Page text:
We used our connection with the PMO to look at implementing dynamic governance which I am not going to go into a lot of detail but it is essentially creating overlapping circles within the organization to allow for information to flow more effectively through the hierarchy and we had some success with that but again, with a number of large changes happening. It was not as optimal as we had hoped.


5. Maybe describe some of the process that you guys kind of figure out, because you mentioned at the beginning not just focusing specifically on Agile but just change management. So how did you guys approach that?

We were working with consulting companies while and they had a few of their consultants in the change management group, so we had partnered up on an Adkar assessment – Adkar is an instrument from Prosci, registered trade mark – and that helped us. Adkar is a more traditional change management method. We had just used a survey to find out what the desire is, what the awareness for the change is and they gave us some data about what areas we might experience more resistance as opposed to other places. So it helped focus what areas we should go into. That happened pretty early and then we stayed connected with that group which eventually they asked for my help on-boarding their work in a Kanban system so we actually put HR change management learning and performance, we Kanbanized all their work, they started doing stand ups, they started doing retrospectives and things like that which was a really big win for us.


6. Talking about change management and the things you had to do there, why is change management so important when you are coming in with Kanban and are coming in with all this stuff. So why was the change management side so important?

I think often, when people want to bring Agile in and they think of it as an IT thing and they do not consider that organizations in knowledge work today are networks, they are complex adaptive systems and simply trying to change IT to become an Agile organization, the impediments – from my experience anyway – is that it is stuff from outside the IT that gets in the way. So to be able to connect with change management and people in the organizational development world who have experienced change resistance and failure on transformational change for decades, it is great to take some of the learnings that they have had over the last few decades and then start to apply that to Agile transformation.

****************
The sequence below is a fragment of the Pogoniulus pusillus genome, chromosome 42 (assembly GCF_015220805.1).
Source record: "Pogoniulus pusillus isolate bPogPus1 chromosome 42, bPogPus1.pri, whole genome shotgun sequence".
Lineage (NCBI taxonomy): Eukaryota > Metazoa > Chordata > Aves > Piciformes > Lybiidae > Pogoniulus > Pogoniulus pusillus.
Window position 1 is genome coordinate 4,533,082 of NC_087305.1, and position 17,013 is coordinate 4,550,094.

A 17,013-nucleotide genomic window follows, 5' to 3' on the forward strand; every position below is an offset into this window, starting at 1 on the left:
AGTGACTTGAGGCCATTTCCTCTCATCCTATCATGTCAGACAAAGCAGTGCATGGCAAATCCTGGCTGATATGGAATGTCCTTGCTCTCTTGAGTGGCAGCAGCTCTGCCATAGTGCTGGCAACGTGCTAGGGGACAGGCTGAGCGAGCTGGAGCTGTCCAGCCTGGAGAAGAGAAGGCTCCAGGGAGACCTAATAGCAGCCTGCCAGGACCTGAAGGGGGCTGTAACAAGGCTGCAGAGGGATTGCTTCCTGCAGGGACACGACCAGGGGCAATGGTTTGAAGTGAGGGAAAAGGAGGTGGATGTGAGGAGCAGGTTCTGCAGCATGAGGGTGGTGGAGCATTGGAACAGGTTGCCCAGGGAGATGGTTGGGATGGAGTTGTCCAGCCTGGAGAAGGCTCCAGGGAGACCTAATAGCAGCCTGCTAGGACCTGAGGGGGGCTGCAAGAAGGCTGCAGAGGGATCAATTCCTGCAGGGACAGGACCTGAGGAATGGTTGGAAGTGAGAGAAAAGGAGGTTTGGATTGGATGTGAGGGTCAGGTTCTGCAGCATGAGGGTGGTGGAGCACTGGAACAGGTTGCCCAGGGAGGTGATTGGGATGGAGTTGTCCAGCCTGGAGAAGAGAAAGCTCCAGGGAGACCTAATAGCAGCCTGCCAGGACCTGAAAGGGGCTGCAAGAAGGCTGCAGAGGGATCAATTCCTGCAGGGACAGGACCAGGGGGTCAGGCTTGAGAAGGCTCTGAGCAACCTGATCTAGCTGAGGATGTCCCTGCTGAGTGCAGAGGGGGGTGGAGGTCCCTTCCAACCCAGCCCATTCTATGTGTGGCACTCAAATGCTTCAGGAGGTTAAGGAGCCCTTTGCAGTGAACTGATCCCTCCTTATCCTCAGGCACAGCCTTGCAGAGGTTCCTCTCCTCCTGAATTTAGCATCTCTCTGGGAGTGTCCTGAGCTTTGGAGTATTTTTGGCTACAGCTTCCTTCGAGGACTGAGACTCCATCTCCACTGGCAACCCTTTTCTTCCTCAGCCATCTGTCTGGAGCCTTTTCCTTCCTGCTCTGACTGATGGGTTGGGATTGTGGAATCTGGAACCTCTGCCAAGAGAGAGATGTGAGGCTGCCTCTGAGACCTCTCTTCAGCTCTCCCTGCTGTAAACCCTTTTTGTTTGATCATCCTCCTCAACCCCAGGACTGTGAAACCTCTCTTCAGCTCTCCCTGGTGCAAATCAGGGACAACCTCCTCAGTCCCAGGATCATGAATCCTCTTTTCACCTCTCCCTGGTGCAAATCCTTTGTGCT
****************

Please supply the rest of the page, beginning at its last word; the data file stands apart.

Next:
7. You spoke recently at a change management conference. What were the differences you saw in the approaches that were happening there versus what you guys were doing with your organization?

It was a pretty fun experience because the Agile crowd is more open to new ideas. There are a lot of really cool cutting edge stuff that is happening and to go into that traditional world and to see “Here is my 48 step plan driven approach to change that will ensure communication and all this stuff” it was such a complete opposite crowd from what I was used to so it really gave me a window into understanding the challenges that they face as far as transformational change that fails. But they are still applying the same plan driven approaches to doing it so my stance was to move the slider more towards feedback driven approaches. There were quite a few raised eyebrows and some people that were: “What do you mean? We have to have the plan?” So it was very interesting to see how that world operates.


8. A lot of stuff you were doing was influenced a lot by the Lean Startup. Can you describe how that worked out, how you applied it?

We are working with Jeff Anderson from Deloitte who is using Lean start up to run the Kanban transformation which I thought was really cool because I had used Lean start up to launch a couple of products at a previous organization and Lean start up works great with uncertainty and organizational change is highly uncertain. It seems like a natural fit and the basic premise is do customer development on your changes first. Often change programs are done by people outside and they are asking other people to change, but they are not necessarily validating those are the right things to do in the first place. So, it is the most modern interpretation of plan-do-check-act and we found that it helped get people who we were asking to change involved in designing the change.


9. So you have started a concept and you wrote a book on describing Lean change. How does Lean change work?